Another important aspect of the small-cap space is the breadth of the universe: there are a lot of small-cap opportunities. This breadth allows us to diversify our portfolios across lots of companies that we find attractive. The broad size of the small-cap universe is often considered a challenge by many traditional investors but for data-driven quantitative investors it is actually an attractive quality.

A third aspect that defines the small-cap segment is that it is a slightly less liquid segment of the market. That matters to us most in deciding upon and quantifying the true net-of-transaction cost benefit of buying or selling each company.

Q: What is your investable market capitalization range?

A: This is a small-cap growth fund, so the benchmark to beat is the Russell 2000 Growth Index, but we allow ourselves to buy any stock in the Russell 2000 Index. If we think there is an opportunity there, for us it is a good way to drive outperformance. Having said that, we still ensure that our portfolios have characteristics and attributes that are very similar to the Russell 2000 Growth index even though we may invest in some stocks that are outside of the index.

At the high end some companies are almost in the $5 billion range, but the vast majority of the stocks in our investment universe are in the range of $500 million to $4 billion or $5 billion.

Q: Would you describe the pillars of your investment strategy?

A: We analyze all stocks in the Russell 2000 Index. So, there are about 2,000 stocks in our investment universe, and every single day we re-estimate and re-calculate what we think their expected return is going to be over the next year relative to the market. To do that estimation of expected return we look at a large set of data on those companies, generating an explicit view on every company in the universe. We want to have a very robust and complete set of data on all the companies in order to forecast their returns.

The metrics we look for fall into four broad categories. First, we want to identify whether or not a stock is trading at a discount to its industry peers. So we do a bit of valuation analysis, like using traditional financial statement data to build bottom-up value models, or looking at some different unique alternative data sources that we think are useful in better forecasting company valuation. The end goal here is to identify if the stock is trading at a discount.

The second pillar is an assessment of a company’s quality, its profitability, and its fundamental strength. The goal here is to identify high-quality companies that are stable and well-capitalized but also that are gaining market share, are profitable, and will offer a surprise on the upside when they announce their earnings. Here, too, we use a whole host of traditional financial statement data to run some of these calculations, but we also use other data sources to enhance our return predictions. For example, over the past two years we have been using web traffic data, looking at how many people are on the company website and how much time they are spending there to help us quantify a good or growing business that is going to surprise on the upside from an earnings standpoint.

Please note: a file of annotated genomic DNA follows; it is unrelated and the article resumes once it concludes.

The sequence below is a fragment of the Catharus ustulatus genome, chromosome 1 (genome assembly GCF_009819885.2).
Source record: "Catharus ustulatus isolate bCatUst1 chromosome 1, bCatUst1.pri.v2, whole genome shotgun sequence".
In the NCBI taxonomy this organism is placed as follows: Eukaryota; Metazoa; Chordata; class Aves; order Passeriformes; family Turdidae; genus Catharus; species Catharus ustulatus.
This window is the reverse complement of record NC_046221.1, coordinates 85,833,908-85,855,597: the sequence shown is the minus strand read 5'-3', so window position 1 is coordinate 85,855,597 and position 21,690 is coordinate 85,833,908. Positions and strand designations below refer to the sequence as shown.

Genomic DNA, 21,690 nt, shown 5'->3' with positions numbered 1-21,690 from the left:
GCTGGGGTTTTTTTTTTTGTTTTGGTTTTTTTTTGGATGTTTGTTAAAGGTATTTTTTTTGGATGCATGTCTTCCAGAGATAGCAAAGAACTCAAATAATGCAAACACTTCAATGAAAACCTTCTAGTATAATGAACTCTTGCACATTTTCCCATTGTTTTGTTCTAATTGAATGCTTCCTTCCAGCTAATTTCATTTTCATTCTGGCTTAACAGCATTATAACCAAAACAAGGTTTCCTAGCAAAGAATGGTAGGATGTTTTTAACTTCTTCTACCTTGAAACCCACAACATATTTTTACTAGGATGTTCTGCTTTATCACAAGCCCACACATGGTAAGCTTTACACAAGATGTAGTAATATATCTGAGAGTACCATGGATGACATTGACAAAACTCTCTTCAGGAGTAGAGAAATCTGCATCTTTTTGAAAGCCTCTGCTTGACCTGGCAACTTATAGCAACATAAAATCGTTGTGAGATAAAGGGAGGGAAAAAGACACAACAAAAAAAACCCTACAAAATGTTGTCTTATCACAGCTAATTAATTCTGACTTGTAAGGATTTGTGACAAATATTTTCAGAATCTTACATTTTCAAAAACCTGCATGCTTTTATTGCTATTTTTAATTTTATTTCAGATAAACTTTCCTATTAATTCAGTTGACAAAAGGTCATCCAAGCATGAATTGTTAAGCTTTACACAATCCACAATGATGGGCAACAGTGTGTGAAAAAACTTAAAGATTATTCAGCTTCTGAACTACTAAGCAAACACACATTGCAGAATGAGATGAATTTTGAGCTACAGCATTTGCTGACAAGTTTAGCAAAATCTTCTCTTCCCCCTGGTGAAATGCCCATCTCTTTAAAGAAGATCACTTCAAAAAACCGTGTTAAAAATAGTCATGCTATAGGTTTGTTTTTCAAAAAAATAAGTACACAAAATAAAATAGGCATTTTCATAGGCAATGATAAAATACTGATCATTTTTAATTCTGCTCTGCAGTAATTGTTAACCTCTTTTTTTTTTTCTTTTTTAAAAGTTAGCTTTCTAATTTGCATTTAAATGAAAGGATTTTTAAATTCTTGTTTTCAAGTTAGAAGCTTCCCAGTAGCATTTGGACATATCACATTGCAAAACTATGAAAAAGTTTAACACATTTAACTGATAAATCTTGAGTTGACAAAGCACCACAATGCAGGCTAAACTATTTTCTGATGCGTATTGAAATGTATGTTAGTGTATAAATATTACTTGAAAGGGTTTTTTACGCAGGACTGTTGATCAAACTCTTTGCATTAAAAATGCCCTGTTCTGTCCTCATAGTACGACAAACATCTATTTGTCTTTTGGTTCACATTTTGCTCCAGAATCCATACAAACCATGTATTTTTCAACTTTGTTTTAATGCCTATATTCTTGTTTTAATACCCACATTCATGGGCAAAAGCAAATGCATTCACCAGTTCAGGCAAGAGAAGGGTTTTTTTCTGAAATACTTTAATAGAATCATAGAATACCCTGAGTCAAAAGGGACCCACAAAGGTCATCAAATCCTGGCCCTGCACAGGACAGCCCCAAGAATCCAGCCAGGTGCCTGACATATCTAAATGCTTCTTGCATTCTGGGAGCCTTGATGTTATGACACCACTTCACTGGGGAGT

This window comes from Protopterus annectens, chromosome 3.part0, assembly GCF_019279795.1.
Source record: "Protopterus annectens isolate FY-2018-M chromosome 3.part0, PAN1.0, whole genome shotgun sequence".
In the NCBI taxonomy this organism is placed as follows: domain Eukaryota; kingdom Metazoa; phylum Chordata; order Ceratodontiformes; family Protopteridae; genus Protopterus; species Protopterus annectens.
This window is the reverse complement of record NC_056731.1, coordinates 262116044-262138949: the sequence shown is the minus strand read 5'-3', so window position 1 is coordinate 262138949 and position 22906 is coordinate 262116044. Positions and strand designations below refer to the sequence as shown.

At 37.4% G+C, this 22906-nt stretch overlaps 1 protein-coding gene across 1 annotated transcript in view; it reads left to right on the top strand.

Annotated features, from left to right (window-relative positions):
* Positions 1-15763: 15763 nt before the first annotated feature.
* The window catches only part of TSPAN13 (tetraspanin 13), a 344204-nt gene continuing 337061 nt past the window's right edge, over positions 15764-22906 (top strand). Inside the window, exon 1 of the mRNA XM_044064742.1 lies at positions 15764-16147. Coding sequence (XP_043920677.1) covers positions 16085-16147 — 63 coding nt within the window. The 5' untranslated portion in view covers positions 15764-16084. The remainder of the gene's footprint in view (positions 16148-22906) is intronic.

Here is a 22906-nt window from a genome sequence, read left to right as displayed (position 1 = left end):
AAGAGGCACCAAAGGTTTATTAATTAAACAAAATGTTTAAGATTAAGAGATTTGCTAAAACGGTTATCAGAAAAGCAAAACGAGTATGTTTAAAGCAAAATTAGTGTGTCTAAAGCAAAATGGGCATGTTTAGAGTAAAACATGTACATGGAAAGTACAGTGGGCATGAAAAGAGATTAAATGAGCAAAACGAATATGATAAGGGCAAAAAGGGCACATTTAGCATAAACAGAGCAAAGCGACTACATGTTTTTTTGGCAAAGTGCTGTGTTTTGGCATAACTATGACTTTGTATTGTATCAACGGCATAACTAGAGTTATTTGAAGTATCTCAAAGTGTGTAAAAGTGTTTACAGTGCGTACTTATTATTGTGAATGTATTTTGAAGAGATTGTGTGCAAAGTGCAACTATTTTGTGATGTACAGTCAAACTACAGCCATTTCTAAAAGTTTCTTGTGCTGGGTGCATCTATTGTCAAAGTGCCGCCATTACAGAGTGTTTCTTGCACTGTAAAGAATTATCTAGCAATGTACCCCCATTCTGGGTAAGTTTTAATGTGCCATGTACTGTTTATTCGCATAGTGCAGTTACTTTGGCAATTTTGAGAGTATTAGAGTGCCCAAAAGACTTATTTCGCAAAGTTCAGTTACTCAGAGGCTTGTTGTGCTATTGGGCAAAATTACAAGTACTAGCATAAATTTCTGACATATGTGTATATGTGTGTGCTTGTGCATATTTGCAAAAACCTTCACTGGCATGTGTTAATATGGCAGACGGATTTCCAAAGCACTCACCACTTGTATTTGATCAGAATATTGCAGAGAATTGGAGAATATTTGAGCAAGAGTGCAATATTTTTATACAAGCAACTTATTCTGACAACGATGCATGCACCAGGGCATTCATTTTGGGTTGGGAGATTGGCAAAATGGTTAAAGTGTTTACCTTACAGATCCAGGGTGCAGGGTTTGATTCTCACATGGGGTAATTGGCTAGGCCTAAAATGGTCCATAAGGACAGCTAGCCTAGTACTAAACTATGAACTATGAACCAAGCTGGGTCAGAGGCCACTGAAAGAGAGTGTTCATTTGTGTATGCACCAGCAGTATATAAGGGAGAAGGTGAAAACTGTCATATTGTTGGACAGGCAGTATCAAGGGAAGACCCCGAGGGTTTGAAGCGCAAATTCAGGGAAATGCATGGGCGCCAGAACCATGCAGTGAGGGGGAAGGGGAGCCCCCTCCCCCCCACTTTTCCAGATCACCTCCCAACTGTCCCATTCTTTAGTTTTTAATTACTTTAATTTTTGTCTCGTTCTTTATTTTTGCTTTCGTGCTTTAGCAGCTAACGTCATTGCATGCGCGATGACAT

The third pillar is sentiment, what people think about a company. We do that analysis with proprietary tools and technologies we have built, where our computers read news articles and earnings call transcripts to see what a company’s management is saying about itself, or analyst research reports to see what they are saying about a company. A whole host of machines are reading unstructured data, coupled with analyses of market variables like credit default swap spreads, options data, short interest data, to see whether people are shorting the stock or not. And all that helps us form an opinion on what the sentiment is about the company overall.

And finally, the fourth pillar is an analysis of themes and trends to which a stock is exposed—looking at a company’s own stock price movements and those of its customers, its suppliers and competitors and partners, and companies engaging in similar types of businesses around the world. There is a whole family of metrics that tries to capture whether a company is benefiting from positive themes and trends in the stock market.

Those last two pillars—sentiment, and themes and trends—are more technical in nature, while the first two—valuation, and assessment of a company’s profitability and quality—are more fundamental in nature. Overall we use a very large set of characteristics of companies in those four categories to rank and evaluate companies, and then to forecast their expected returns, every single day.

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Sources: Data collected by 123jump.com and Ticker.com from company press releases, filings and corporate websites. Market data: BATS Exchange. Inc